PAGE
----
Tuesday, October 18, 2011

If the ancients really knew so much, why didn't they just come right out and say it?

Readers of this blog or the Mathisen Corollary book might be asking themselves, "Why would the ancients hide advanced scientific knowledge in mythology? If they really knew all the things you claim that they knew, why didn't they just come right out and say so?"

Well, for the past several days we have been launching discussions from some of the excellent analysis of Robert Temple in his Sirius Mystery (as well as briefly discussing his latest contribution about the Sphinx of Giza). While not necessarily agreeing with all of his conclusions, it is clear that he has a lot to offer and deserves a lot of credit for advancing the knowledge available to us all in many ways with his work over the years.

When it comes to the question of why the ancients chose to pass down their knowledge inside of myths that had great literary merit in their own right and which were so full of human drama and intrinsic interest that they would be told for generations (right up to our own times!) without any knowledge that they might contain hidden messages about the paths of the stars and planets, Robert Temple provides some valuable insights. First, he articulates a theory that others have made before, which is that by doing so, the authors of these myths could "incentivize" others to pass them on -- because they were such irresistible stories, they would be passed right along in total ignorance of their true meaning.

Beyond this, however, he makes another very good point, which is that ancient cultures were often quite "totalitarian" in nature (my word, not his, with apologies for importing a not-entirely-appropriate modern word, but doing so in order to make a point), structured in such a way that a new regime could completely obliterate knowledge that had been passed down for ages, simply by killing off those who knew it, or by some slightly less violent but equally final form of censorship. In his "Author's Note" at the beginning of his book, Robert Temple says:
It is important that this strange material be placed before the public at large. Since learning was freed from the tyranny of the few and opened to the general public, through first the invention of printing and now the modern communications media and the mass proliferation of books and periodicals and more recently the 'paperback revolution,' any idea can go forth and plant the necessary seeds in intellects around the world without the mediation of any panel of approval or the filtering of a climate of opinion based on the currently accepted views of a set of obsolescent individual minds.

How difficult it is to keep in mind that this was not always the case. No wonder, then, that before such things were possible, there were secret traditions of priests which were handed down orally for centuries in unbroken chains and carefully guarded lest some censorship overtake them and the message be lost. In the modern age, for the first time secret traditions can be revealed without the danger that they will be extinguished in the process.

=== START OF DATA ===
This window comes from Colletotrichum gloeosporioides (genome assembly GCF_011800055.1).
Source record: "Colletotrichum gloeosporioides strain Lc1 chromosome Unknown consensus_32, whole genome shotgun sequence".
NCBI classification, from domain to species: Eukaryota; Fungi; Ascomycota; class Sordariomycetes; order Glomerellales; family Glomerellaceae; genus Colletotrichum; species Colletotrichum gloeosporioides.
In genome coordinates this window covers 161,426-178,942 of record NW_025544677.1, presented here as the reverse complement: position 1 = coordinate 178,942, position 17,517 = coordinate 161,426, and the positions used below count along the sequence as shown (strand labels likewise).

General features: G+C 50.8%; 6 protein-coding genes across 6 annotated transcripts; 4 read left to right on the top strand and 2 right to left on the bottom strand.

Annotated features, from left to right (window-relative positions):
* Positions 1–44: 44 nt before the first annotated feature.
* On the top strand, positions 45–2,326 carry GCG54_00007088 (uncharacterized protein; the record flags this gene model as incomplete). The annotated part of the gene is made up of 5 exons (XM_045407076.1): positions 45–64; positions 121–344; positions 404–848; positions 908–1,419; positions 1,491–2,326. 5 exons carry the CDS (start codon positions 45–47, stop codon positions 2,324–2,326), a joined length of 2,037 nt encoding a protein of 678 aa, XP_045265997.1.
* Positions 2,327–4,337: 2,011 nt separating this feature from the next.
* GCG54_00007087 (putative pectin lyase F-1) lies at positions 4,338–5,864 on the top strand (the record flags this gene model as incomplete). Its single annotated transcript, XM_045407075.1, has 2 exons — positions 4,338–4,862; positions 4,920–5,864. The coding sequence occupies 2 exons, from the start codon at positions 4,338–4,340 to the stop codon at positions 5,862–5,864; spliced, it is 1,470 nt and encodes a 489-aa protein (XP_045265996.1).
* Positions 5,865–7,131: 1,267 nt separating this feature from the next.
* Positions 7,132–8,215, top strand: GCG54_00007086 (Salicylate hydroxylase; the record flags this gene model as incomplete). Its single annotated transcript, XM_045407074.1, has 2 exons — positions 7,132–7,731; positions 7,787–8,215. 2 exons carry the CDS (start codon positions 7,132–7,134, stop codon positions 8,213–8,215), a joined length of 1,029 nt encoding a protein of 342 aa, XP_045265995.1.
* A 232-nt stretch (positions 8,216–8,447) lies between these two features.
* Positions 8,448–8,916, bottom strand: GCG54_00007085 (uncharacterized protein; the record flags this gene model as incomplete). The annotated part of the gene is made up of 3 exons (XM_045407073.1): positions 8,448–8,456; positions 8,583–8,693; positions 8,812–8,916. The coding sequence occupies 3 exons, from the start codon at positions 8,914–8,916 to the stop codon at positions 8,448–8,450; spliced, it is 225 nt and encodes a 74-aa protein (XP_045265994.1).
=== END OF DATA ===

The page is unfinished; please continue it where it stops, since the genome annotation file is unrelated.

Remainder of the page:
Robert Temple raises an excellent point in the above. The only point of disagreement might be his concluding sentence, which appears to presume that civilization and progress as we know it cannot possibly collapse into barbarism and backwardness -- an assumption that should be hard to maintain in light of the evidence he finds for extremely ancient and advanced knowledge that was later obliterated in almost every corner of the globe for many centuries (see discussions on this subject here and here).

John Anthony West has even more to say on the subject and adds yet another dimension in his indispensable book Serpent in the Sky, in which he argues that advanced knowledge of harmonics, resonance, and proportion (such as that apparently in use by the ancient Egyptians) can be used for evil and for reducing its targets to abject despair, and thus such information should not be scattered abroad lightly, even today. We discuss this angle in this previous blog post entitled "Mild but persistent torture." Mr. West's analysis suggests yet another reason why the ancients would want to encode their advanced knowledge and keep it from being understood by anyone but those carefully screened and allowed in to the circle of the initiated.

All of this may strike a familiar chord with readers familiar with the New Testament, particularly passages such as the parables of Christ, in which the disciples are given the explanation and told that the true meaning will not be given to all of the hearers. After hearing the famous parable of the sower in Luke 8, for instance, the disciples asked Christ, "What might this parable be?" In verse 10 we read: "Unto you it is given to know the mysteries of the kingdom of God: but to others in parables; that seeing they might not see, and hearing they might not understand."

The parallel event in Matthew 13 is even more explicit. This time, the disciples come and ask a slightly different question, "Why speakest thou unto them in parables?" In verses 11 and following, the answer given is: "Because it is given unto you to know the mysteries of the kingdom of heaven, but to them it is not given. For whosoever hath, to him shall be given, and he shall have more abundance: but whosoever hath not, from him shall be taken away even that he hath. Therefore speak I to them in parables: because they seeing see not; and hearing they hear not, neither do they understand."

These verses are strongly suggestive of the same approach that we have been discussing. This subject clearly bears careful consideration. I will leave it to the theologians to explain why these rather stark statements are given to the disciples after the parable of the sower.